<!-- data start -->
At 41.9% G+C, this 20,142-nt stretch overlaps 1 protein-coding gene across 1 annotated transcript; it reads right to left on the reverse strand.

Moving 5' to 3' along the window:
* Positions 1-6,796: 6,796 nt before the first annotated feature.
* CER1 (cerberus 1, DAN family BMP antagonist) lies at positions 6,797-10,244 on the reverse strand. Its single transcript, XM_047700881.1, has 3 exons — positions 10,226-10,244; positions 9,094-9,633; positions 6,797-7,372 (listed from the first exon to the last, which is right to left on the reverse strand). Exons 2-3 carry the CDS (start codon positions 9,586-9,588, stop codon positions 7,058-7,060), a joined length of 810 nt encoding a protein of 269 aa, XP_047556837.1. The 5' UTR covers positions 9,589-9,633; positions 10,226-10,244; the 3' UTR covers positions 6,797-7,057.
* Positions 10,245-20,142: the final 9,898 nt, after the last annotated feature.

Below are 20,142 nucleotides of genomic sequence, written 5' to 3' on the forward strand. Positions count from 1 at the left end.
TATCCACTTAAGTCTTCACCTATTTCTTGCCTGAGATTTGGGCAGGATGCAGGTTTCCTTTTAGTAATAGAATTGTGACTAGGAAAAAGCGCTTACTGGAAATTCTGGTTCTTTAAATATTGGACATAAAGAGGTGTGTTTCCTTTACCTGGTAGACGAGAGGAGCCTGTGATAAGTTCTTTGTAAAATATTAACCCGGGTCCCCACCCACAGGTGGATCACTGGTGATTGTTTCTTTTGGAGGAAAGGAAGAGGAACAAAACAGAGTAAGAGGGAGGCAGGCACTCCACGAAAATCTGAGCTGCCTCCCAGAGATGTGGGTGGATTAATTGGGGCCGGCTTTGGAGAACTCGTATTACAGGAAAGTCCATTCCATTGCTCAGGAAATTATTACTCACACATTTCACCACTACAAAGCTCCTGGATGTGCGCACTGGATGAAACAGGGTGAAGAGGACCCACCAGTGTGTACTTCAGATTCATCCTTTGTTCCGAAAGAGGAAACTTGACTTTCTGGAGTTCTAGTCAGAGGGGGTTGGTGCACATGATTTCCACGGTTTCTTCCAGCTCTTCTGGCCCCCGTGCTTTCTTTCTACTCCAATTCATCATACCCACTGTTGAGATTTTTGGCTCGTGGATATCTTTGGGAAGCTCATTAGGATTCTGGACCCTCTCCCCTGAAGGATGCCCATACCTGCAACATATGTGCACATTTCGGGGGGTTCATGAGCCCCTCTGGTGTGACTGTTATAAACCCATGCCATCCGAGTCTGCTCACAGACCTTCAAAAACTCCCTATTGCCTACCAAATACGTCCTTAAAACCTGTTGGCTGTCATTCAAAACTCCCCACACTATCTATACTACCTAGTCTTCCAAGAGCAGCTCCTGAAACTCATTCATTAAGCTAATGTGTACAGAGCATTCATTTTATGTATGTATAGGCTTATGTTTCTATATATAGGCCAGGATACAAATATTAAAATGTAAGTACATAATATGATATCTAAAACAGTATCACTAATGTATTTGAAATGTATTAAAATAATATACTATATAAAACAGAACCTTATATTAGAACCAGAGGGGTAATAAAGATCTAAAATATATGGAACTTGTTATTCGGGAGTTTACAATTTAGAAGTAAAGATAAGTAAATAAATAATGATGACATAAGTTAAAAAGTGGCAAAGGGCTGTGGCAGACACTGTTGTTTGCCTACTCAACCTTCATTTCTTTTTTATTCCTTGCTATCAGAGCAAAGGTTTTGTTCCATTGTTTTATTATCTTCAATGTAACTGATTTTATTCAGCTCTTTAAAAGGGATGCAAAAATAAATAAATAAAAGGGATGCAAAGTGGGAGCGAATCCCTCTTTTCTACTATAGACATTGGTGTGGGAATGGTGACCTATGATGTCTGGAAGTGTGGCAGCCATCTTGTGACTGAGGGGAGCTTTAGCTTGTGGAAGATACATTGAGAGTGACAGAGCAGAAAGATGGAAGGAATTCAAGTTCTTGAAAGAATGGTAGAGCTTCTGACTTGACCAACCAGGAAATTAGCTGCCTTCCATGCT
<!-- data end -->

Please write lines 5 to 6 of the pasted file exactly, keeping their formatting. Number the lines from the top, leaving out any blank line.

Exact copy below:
* Positions 10,245-20,142: the final 9,898 nt, after the last annotated feature.

Below are 20,142 nucleotides of genomic sequence, written 5' to 3' on the forward strand. Positions count from 1 at the left end.